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Prisons and Prisons

Sunday, November 27, 2016 12:55
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(Before It's News)

As we all know Jeremy Corbyn has triggered a controversy over his comments on the death of Fidel Castro. Shadow foreign secretary Emily Thornberry found it necessary to defend him.

Shadow foreign secretary Emily Thornberry has said it is “quite difficult” to get past allegations of brutality made against Fidel Castro after Labour leader Jeremy Corbyn praised the revolutionary leader for his “heroism”.

Nine days of national mourning have been declared in Cuba after Castro’s death at the age of 90.

Mr Corbyn said that “for all his flaws” Castro would be remembered as a “champion of social justice”.

Human Rights Watch gives us an outline summary of Castro’s “flaws”. We are spared the details.

During his nearly five decades of rule in Cuba, Fidel Castro built a repressive system that punished virtually all forms of dissent, a dark legacy that lives on even after his death.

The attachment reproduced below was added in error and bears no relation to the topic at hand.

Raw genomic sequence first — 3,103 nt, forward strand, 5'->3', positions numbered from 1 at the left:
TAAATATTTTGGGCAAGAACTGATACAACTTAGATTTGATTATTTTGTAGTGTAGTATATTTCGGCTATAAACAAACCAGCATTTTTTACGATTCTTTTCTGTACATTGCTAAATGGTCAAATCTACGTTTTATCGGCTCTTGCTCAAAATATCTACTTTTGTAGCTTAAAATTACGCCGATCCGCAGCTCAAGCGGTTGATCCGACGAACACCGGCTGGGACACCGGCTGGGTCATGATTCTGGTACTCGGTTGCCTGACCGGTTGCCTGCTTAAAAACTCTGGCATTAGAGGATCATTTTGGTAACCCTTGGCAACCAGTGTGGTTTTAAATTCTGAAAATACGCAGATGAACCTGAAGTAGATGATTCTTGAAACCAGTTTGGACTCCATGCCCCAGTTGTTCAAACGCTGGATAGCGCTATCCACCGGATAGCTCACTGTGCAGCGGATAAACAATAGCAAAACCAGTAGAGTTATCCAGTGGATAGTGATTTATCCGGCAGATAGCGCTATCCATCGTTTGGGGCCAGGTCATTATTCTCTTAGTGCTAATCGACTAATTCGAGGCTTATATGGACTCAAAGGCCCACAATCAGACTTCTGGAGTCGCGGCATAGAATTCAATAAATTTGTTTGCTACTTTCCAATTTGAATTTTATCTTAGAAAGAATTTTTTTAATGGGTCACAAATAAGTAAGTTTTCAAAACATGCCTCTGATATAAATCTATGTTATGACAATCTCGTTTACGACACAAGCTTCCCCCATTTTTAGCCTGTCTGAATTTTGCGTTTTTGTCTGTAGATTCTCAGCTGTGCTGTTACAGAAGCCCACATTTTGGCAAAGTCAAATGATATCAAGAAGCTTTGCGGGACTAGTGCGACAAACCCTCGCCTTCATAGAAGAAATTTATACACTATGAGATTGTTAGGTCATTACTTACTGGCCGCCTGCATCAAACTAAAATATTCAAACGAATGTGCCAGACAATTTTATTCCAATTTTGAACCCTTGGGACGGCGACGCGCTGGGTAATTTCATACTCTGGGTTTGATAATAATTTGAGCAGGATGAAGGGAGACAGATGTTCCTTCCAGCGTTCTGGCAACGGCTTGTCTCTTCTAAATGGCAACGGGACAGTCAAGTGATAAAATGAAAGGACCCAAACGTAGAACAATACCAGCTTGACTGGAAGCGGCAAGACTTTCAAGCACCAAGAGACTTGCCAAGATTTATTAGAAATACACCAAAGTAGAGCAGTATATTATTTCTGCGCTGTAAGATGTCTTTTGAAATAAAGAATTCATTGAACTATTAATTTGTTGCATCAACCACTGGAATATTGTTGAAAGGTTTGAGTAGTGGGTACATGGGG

During Castro’s rule, thousands of Cubans were incarcerated in abysmal prisons, thousands more were harassed and intimidated, and entire generations were denied basic political freedoms. Cuba made improvements in health and education, though many of these gains were undermined by extended periods of economic hardship and by repressive policies.

Whatever one thinks of Jeremy Corbyn, his response to Castro’s death is remarkably naive for such a senior politician. Naive to the point of weird because it is not far removed from the kind of response a callow sixth former might make.  
 
One could simply pour scorn on his hopeless inability to react in a way which acknowledges the lessons of recent history but there is something deeper. Corbyn has his flaws too and cannot escape them. We have learned about dictators but apparently he hasn’t and it isn’t rocket science – it is not difficult to see why Castro was a monster.
 
Yet Corbyn cannot quite escape the silliness of his radical past, his decades-old political raison d’être. The world has moved on, the old time Stalinist dictators are almost all gone and their appalling crimes are part of our history, but Corbyn doesn’t appear to see it like that. He seems to be imprisoned by his own past to a weird degree. He can’t adapt and doesn’t even see the need to. What the Labour party will do with him I don’t know, but it needs to do something.

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